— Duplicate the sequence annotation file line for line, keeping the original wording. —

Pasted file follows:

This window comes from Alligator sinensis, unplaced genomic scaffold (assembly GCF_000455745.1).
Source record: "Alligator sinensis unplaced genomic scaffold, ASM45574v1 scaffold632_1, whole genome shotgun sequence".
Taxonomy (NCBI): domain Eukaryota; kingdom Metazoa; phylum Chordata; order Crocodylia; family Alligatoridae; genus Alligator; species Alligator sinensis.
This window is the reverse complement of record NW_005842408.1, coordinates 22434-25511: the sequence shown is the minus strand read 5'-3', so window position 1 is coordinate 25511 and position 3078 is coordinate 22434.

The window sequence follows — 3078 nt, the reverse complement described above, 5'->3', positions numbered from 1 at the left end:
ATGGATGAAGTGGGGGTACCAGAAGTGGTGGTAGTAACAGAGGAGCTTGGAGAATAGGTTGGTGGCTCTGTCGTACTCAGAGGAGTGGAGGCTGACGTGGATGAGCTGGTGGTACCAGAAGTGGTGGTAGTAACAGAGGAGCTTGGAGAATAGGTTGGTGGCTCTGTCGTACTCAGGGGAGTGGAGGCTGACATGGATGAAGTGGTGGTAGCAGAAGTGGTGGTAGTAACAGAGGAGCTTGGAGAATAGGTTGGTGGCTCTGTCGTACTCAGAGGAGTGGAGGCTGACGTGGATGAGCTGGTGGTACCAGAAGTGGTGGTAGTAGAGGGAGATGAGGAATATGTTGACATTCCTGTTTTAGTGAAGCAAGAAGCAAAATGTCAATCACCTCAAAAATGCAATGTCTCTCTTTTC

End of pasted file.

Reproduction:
This window comes from Alligator sinensis, unplaced genomic scaffold (assembly GCF_000455745.1).
Source record: "Alligator sinensis unplaced genomic scaffold, ASM45574v1 scaffold632_1, whole genome shotgun sequence".
Taxonomy (NCBI): domain Eukaryota; kingdom Metazoa; phylum Chordata; order Crocodylia; family Alligatoridae; genus Alligator; species Alligator sinensis.
This window is the reverse complement of record NW_005842408.1, coordinates 22434-25511: the sequence shown is the minus strand read 5'-3', so window position 1 is coordinate 25511 and position 3078 is coordinate 22434.

The window sequence follows — 3078 nt, the reverse complement described above, 5'->3', positions numbered from 1 at the left end:
ATGGATGAAGTGGGGGTACCAGAAGTGGTGGTAGTAACAGAGGAGCTTGGAGAATAGGTTGGTGGCTCTGTCGTACTCAGAGGAGTGGAGGCTGACGTGGATGAGCTGGTGGTACCAGAAGTGGTGGTAGTAACAGAGGAGCTTGGAGAATAGGTTGGTGGCTCTGTCGTACTCAGGGGAGTGGAGGCTGACATGGATGAAGTGGTGGTAGCAGAAGTGGTGGTAGTAACAGAGGAGCTTGGAGAATAGGTTGGTGGCTCTGTCGTACTCAGAGGAGTGGAGGCTGACGTGGATGAGCTGGTGGTACCAGAAGTGGTGGTAGTAGAGGGAGATGAGGAATATGTTGACATTCCTGTTTTAGTGAAGCAAGAAGCAAAATGTCAATCACCTCAAAAATGCAATGTCTCTCTTTTC